The tools known to date have limitations dependent upon their architecture. For analysis of the communication in systems of the type described, it is essential to be able to relate in time events that have occurred in the different subsystems. In the solution according to the invention, as shown in FIG. 2, this can be carried out simply between two systems 24, 25 as the two systems are connected to the same unit 22 (cf the unit 2) and the events can accordingly be timed using the same clock. It has already been mentioned that more than two systems can be analysed by connecting additional units 22 to the unit 21 (cf unit 1). However, this has the disadvantage that the events are related to the clock of the respective connected unit 22. Accuracy will be poor for comparisons of events that take place in subsystems that are connected to different units 22. A first step that is made possible by means of the invention is to solve the problem for two subsystems 24, 25 working with different protocols. By connecting one subsystem 24 that works with a protocol allocated to it to a tool 21 developed to fulfil the analysis requirements imposed by this subsystem and connecting the second subsystem 25 that works with a protocol allocated to it to the tool's unit 22 via a unit 23 with suitable characteristics, several advantages are obtained in comparison to the known solution. Suitable characteristics for the unit 23 are that it is to be able to act as a gateway or protocol converter between the two protocols, that it can be connected directly to a second network 25 or via a unit 26 and also that it can carry out analysis tasks on the unit's 22 protocol. In this way, an existing tool for a protocol can easily be enhanced in order to analyse a new protocol. The development of the new enhancement is limited to a new unit 23 and a message/command protocol for translation of messages occurring in the protocol for the unit 22 into a suitable form for use in databases and interpreters for the tool's protocol. For a user, it is a great advantage that he can use his existing tool, and for the tool producer, it is a great advantage that the basic development can be carried out in a completely separate environment without affecting other parts in the tool.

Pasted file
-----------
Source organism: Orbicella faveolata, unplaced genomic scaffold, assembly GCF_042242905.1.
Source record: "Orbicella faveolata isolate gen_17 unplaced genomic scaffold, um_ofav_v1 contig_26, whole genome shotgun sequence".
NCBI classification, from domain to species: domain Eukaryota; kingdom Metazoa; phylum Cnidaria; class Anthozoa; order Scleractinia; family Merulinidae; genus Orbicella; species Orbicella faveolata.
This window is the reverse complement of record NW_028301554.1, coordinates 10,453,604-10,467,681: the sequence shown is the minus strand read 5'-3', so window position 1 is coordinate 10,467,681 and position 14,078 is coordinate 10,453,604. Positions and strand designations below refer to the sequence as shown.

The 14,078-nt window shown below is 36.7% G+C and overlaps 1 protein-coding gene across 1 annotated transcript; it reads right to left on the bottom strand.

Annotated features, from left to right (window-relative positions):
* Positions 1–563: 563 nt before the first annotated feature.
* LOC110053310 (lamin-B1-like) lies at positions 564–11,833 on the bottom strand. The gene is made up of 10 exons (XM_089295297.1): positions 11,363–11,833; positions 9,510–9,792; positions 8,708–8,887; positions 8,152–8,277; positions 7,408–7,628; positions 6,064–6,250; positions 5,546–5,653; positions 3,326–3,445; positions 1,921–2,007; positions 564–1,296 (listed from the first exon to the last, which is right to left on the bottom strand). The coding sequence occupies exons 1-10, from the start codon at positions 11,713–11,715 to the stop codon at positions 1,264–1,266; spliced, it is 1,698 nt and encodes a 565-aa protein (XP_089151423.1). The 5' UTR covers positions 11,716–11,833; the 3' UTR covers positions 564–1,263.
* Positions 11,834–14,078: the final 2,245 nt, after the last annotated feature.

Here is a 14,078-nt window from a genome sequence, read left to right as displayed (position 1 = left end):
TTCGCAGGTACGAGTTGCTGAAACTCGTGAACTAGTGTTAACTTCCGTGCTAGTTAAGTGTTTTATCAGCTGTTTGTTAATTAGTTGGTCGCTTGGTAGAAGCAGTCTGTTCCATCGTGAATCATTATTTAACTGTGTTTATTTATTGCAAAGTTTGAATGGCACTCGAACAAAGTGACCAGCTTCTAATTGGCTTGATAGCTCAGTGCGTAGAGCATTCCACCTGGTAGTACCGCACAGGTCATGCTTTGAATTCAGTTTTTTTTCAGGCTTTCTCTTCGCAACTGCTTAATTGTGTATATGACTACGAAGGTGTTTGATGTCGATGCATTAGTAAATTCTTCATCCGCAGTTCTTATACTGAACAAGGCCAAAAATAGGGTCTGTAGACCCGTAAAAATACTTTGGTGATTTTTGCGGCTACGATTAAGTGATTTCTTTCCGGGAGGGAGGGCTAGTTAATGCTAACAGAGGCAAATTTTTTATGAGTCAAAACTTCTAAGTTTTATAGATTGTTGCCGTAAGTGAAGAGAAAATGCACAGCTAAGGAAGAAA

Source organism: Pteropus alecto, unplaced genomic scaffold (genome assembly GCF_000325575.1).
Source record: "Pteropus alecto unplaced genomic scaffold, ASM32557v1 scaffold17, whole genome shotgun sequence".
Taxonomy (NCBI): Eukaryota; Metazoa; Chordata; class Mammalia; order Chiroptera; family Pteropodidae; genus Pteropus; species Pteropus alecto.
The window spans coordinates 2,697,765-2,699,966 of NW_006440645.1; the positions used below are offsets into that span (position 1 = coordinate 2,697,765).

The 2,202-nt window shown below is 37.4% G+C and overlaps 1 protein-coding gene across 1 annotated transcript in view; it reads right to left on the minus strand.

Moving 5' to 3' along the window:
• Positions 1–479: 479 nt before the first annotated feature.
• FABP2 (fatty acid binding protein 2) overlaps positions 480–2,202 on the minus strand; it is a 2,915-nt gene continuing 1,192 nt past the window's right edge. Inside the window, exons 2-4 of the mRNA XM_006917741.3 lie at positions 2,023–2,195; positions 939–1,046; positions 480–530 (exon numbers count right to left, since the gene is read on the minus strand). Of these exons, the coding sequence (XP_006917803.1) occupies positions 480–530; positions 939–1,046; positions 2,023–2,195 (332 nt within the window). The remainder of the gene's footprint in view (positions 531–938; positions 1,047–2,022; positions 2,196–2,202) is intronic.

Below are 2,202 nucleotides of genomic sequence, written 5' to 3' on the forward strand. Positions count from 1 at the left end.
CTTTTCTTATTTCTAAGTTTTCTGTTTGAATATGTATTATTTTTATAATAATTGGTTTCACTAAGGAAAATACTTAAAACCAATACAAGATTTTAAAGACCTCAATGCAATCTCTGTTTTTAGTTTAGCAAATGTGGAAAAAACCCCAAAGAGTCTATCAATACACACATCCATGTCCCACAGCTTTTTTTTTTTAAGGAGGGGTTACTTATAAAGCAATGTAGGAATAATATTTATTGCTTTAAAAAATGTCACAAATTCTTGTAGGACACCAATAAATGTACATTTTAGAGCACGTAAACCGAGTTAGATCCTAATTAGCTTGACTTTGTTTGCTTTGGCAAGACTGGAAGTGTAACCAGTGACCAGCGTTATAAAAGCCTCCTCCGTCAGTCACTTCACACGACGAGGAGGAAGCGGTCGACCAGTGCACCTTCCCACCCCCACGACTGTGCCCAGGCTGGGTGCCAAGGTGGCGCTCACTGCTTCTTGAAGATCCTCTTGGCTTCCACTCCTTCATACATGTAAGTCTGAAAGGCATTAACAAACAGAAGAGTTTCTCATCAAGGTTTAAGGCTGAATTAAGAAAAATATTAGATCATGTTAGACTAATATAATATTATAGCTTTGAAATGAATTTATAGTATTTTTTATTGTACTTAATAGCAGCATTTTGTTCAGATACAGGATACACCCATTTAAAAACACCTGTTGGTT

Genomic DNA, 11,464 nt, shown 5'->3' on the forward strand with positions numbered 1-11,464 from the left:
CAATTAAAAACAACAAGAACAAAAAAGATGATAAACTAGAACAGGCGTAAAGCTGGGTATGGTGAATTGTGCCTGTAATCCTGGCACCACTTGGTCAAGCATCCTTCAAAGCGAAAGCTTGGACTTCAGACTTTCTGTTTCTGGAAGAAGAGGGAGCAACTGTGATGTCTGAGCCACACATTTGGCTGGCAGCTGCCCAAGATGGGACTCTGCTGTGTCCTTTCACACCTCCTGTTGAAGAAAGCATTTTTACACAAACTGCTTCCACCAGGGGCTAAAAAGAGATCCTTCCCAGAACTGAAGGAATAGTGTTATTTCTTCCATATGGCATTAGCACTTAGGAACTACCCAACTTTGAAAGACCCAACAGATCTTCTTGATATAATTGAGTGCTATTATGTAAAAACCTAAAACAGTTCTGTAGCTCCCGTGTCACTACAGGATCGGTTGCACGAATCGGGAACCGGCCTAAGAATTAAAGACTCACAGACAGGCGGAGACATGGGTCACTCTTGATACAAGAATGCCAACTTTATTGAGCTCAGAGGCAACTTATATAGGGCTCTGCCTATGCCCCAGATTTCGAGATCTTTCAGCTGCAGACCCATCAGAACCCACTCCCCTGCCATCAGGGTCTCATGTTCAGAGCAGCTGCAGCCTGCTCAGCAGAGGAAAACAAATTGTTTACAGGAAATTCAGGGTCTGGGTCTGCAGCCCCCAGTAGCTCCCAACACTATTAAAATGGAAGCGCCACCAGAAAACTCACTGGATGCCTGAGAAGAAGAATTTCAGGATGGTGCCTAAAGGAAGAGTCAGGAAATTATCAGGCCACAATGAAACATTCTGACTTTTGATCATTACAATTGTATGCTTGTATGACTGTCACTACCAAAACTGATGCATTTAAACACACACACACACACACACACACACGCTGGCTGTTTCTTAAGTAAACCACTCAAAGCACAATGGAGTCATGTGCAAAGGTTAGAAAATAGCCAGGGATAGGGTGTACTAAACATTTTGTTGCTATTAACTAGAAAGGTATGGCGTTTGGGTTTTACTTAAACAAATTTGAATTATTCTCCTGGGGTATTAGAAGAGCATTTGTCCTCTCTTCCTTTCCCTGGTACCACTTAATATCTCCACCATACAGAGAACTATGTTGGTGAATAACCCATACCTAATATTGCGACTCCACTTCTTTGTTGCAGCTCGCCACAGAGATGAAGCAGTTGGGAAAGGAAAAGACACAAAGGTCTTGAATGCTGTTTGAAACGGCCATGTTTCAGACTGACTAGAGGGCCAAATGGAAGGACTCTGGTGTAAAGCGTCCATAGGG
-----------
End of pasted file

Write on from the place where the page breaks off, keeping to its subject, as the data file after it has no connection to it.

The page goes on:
The tool according to FIG. 2 thus consists of a basic unit 21 and a unit 22 according to the previous description. A unit 23 is connected to the unit 22, which unit 23 is in turn connected to a system (control subsystem) 24. The unit 22 can be connected to a second system (control subsystem) 25 via a unit 26 as previously described (cf also 13). The communication between the unit 21 and the unit 22 is carried out by means of a protocol symbolized by 27, between the unit 22 and the unit 23 by means of a second protocol symbolized by 28, and between the unit 23 and the analysed system by means of a third protocol symbolized by 29. By the term protocol is meant here a basic-protocol supplemented by higher layers. These layers differ from the layers of the current OSI-model. Many tasks that according to the OSI-model are handled by the lowest layers can be handled by higher layers. For example, the protocol 27 can be based on a suitable variant of USB supplemented by API-functions that are tailor-made for a particular unit 22. The protocol 28 can be based on the same protocol with additions specially developed for the unit 23, or alternatively based on a different basic protocol, for example CAN, adapted for the unit 23. These adaptations can be completely specified or can be able to be customized with a modifying protocol. As a comparison, J1939 can be mentioned as an example of a completely specified protocol based on the basic protocol CAN and CanKingdom can be mentioned as an example of a protocol that can be customized, this also being based on CAN, with which a completely specified protocol can be defined. Corresponding principles can be applied for the basic protocol 28, in order to obtain the said protocol. The protocol 29 is always the same protocol as the one used in the system 24 or 25. There can be additional protocols, specially adapted to be used in a configuration or start-up phase.